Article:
This story was told by a person incarcerated at Corcoran.
Caller: Well, right now, we’re off lockdown. But it’s a yard with five buildings. One of them is an ad seg building. And the ad seg building is quarantined because they got people in there that tested positive due to some staff still coming to work that were tested positive. And we have another building – building one is on quarantine for the same purposes. A couple inmates tested positive due to some staff in there who was affected.
And, when they locked us down, it was because they had initially said 16 COs tested positive for the virus. But the problem with that is they let the COs – when they test – if they’re feeling no symptoms, they can come back to work five days away from the facility and still have the virus. So, of course, it spreads a lot quicker that way. Because you don’t know what inmates they come in contact with.
But, for those inmates that did have jobs, they were the only ones that got tested. So, right now, that’s the current status. But, since this virus has hit, it’s been real bad here, in Corcoran.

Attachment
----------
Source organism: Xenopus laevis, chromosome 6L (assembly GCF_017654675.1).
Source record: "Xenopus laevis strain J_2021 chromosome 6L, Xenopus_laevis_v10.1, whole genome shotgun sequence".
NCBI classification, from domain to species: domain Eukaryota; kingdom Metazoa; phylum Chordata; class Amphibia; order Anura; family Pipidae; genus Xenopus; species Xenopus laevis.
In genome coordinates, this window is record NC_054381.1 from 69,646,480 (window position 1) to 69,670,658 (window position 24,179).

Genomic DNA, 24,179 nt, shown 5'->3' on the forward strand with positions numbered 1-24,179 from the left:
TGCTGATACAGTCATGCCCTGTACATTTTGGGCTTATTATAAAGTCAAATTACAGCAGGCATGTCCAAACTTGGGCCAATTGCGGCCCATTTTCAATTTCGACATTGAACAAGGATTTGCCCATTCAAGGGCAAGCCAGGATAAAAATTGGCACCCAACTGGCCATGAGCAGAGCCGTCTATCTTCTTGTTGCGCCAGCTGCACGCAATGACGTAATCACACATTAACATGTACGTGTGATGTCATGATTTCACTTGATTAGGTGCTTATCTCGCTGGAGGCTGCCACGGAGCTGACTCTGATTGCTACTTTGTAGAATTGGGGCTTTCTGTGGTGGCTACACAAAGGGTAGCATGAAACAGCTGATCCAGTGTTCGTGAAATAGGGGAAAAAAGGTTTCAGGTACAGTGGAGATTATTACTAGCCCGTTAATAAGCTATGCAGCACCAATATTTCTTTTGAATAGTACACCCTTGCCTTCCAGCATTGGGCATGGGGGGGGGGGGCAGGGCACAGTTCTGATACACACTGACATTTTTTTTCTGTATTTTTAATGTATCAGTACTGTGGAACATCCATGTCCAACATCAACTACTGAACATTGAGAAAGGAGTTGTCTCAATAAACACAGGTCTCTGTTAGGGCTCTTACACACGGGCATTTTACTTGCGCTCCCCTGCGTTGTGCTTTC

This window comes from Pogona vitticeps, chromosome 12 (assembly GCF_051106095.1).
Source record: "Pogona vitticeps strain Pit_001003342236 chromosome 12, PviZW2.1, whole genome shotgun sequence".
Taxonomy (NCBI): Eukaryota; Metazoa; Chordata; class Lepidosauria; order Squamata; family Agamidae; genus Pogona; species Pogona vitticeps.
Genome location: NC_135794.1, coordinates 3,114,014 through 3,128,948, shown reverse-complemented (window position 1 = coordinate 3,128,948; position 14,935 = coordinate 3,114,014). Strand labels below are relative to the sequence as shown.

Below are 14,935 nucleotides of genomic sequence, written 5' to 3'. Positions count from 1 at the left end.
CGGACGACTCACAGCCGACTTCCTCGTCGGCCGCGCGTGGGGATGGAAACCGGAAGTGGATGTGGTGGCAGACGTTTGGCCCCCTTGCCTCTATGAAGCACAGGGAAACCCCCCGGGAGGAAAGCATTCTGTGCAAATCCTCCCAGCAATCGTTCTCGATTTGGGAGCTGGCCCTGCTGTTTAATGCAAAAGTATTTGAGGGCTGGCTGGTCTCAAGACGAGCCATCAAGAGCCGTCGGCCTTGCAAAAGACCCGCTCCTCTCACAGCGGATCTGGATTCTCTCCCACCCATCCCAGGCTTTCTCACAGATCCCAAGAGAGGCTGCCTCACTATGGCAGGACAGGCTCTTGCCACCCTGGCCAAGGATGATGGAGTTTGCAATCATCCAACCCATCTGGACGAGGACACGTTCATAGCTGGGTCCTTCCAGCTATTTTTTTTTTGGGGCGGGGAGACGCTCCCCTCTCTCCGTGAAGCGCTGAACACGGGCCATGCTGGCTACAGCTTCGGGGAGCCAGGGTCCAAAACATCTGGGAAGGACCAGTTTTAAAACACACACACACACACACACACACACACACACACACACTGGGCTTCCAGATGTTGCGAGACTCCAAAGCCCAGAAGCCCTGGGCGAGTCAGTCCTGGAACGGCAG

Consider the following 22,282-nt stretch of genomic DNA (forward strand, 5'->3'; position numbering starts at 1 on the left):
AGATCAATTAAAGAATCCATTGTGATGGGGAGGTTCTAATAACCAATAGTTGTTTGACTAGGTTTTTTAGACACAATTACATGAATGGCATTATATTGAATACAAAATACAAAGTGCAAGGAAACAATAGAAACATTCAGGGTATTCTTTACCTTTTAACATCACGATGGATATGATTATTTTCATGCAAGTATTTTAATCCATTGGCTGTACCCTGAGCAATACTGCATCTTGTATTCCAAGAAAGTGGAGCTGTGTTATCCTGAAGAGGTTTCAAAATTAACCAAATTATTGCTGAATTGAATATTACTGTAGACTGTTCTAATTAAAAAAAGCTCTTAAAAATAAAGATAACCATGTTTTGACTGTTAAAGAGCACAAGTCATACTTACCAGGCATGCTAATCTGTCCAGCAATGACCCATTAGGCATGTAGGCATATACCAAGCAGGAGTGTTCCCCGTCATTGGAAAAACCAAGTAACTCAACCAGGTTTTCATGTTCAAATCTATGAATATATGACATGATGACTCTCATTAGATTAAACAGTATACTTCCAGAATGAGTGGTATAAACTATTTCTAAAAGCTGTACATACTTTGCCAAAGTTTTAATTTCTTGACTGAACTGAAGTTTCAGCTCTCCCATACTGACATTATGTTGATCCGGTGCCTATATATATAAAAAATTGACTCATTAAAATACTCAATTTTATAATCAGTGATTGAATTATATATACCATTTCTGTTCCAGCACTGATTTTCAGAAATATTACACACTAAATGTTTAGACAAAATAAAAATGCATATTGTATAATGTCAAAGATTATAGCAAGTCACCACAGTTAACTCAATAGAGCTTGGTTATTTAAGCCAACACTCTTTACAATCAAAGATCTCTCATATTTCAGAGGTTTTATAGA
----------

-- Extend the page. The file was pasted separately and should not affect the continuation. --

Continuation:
UCI: Right. I was curious on what is troubling or concerning to you.
Caller: Well, to me, it’s the way they operate. You know, they had this whole yard locked down. And they were testing all inmates.
And every inmate that tested positive, they were trying to move them to the buildings where the most inmates were that tested positive. That didn’t work. It was like a domino effect. It was like other inmates started getting affected who weren’t necessarily affected. So, then, they cleared out a few buildings on the old SHU yard, and they started putting people over there who was tested. And a few people were hospitalized. Once people were negative, they’ll bring them back to the yard.
And they were doing that on all three yards. So it’s troubling because, when you don’t have it, there’s a chance you can get it by them doing it like that. And it’s all about when your test result comes back. If you don’t have it and your cellmate tests positive, nine times out of 10, when they test you again, you’re going to be the one positive. So they weren’t really doing nothing to separate people to a point where the virus couldn’t spread.
It was like they were trying to minimize it, but they really didn’t know how. And then, they were – the staff was being careless theirself. They weren’t really testing in society, like they should. Neither were the free staff and neither were the nurses and stuff like that. So, I guess, once a lot of inmates got negative, then, some of them came back positive. And it’s just been up and down since about March.